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SIR JOHN FROISSART Chronicles of England, France, Spain and the adjoining countries from the latter part of the reign of Edward II to the coronation of Henry IV. Vol.4

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SIR JOHN FROISSART
Chronicles of England, France, Spain and the adjoining countries from the latter part of the reign of Edward II to the coronation of Henry IV. Vol.4
page 82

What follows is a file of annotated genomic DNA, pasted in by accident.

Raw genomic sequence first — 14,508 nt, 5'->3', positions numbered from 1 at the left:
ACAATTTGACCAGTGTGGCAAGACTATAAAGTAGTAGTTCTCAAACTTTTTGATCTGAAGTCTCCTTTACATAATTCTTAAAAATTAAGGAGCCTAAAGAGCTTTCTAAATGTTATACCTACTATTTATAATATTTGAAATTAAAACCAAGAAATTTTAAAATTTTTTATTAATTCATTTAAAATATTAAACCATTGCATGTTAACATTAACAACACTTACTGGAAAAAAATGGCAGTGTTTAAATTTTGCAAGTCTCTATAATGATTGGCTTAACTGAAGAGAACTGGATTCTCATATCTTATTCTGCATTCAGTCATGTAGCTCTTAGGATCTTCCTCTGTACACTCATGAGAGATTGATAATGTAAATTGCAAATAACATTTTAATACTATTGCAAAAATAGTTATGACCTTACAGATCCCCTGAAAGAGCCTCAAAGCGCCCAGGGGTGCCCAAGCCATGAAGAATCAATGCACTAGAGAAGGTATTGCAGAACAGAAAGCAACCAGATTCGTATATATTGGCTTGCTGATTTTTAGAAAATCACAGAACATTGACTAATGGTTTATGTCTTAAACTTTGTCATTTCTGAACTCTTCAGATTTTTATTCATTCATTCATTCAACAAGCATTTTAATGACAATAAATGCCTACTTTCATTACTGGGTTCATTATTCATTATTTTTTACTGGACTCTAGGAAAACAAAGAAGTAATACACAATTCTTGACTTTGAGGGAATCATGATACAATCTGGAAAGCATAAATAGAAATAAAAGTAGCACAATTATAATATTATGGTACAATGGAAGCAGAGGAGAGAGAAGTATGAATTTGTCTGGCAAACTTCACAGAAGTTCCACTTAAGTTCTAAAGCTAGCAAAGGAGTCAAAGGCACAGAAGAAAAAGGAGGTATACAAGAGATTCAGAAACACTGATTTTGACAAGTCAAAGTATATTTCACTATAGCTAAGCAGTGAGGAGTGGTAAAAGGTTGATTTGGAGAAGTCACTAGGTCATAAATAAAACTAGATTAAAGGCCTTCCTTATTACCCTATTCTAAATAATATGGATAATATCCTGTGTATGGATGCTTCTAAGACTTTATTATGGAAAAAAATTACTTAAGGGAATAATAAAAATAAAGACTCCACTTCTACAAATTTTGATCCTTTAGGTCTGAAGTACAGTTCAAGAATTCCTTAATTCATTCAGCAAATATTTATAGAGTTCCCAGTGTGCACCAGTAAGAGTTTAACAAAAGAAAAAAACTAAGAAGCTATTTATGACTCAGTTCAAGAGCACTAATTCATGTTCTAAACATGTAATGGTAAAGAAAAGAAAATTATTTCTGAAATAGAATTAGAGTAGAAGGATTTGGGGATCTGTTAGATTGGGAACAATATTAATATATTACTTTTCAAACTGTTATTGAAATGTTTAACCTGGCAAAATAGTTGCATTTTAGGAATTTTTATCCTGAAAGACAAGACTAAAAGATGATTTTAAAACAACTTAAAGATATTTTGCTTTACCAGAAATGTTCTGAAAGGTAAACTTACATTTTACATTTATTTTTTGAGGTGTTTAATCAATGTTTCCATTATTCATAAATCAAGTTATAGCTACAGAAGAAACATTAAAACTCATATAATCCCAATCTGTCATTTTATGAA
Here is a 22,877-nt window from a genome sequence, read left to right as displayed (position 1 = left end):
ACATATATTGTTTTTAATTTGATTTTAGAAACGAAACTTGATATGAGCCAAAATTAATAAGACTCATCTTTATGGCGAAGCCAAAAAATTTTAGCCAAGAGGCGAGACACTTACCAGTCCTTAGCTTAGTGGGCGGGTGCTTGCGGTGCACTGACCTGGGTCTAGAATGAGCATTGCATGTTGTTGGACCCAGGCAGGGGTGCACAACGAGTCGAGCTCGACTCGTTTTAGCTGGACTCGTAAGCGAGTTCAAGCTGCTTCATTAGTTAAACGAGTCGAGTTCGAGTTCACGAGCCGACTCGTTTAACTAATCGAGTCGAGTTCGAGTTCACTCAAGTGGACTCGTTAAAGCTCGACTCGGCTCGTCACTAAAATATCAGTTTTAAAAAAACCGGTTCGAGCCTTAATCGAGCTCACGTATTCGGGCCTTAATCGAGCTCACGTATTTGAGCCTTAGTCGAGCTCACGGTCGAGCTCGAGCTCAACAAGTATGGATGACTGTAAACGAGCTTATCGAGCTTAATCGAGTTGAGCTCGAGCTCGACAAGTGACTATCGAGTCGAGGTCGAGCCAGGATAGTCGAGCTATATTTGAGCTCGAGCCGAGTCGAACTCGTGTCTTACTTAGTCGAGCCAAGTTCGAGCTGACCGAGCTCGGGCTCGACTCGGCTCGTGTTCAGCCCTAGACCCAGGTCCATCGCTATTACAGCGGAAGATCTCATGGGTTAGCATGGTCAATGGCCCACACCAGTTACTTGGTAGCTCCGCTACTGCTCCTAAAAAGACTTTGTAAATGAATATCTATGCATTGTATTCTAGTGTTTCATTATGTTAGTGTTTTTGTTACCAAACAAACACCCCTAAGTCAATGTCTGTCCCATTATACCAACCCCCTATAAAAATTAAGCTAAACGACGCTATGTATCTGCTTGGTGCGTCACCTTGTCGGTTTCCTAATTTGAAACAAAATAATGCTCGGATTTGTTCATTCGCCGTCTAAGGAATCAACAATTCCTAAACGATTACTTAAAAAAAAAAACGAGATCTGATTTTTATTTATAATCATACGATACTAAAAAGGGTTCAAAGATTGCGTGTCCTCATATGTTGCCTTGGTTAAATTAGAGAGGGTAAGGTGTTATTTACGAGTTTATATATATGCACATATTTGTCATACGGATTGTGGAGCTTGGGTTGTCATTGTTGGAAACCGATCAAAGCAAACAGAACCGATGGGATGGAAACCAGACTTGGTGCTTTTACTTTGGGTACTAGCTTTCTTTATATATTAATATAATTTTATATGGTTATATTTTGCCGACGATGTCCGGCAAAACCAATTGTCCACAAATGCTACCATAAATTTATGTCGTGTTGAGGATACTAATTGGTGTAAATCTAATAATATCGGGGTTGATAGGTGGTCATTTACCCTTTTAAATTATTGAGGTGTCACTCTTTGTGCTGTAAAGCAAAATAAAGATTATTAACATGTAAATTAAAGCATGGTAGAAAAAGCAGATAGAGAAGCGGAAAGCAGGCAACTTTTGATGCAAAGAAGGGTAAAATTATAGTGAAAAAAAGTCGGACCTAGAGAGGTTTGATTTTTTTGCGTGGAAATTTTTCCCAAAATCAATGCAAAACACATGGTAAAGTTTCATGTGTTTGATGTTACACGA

In like manner as the king of France had ar-ranged his armies, fo did the king of England by two armies and two expeditions, it was ordered that die duke of Lancafter fhould march with four hundred men at arms and as many archers into Aquitaine, to reinforce his brothers s for it was thought that the greateft force of the enetéy would be fent to that country. The king and his council determined that another army of men ait arms and archers fhould enter Picardy under fir Robert Knolles, who was perfe5Uy capable of fuch a command, having learnt it tinder the ftioft able mafters for a confklerable time. Sir Robert, at the requeft of the kjng, n41-lingly undertook this expedition : he prorhifed to crofs the fea to Calais, to pafs through the whole kingdom of France, and to fight with the French, if they were bold enough to «ieet him m the field. Of this he femed q«ite certain, and made wonderful preparations for himfclf, as weH as for all thofe who were to accompany htm. The mother of the duke of Bourtxfo about this time obtained her liberty, being exchanged for fir Simon Burley, the prince of Wales's knight. Sir Euftace d'Atnbrericourt was very inftrumerital in bringing this bufinefs to an end, for which the duke of Bourbon and-the-queen of France teftified their obligations to him. There had been for t confiderable rime, long* négociations carried on between the king of France and the king -of Navarre, who fefided at Cher-bourg. The minifters of both kings managed the 70


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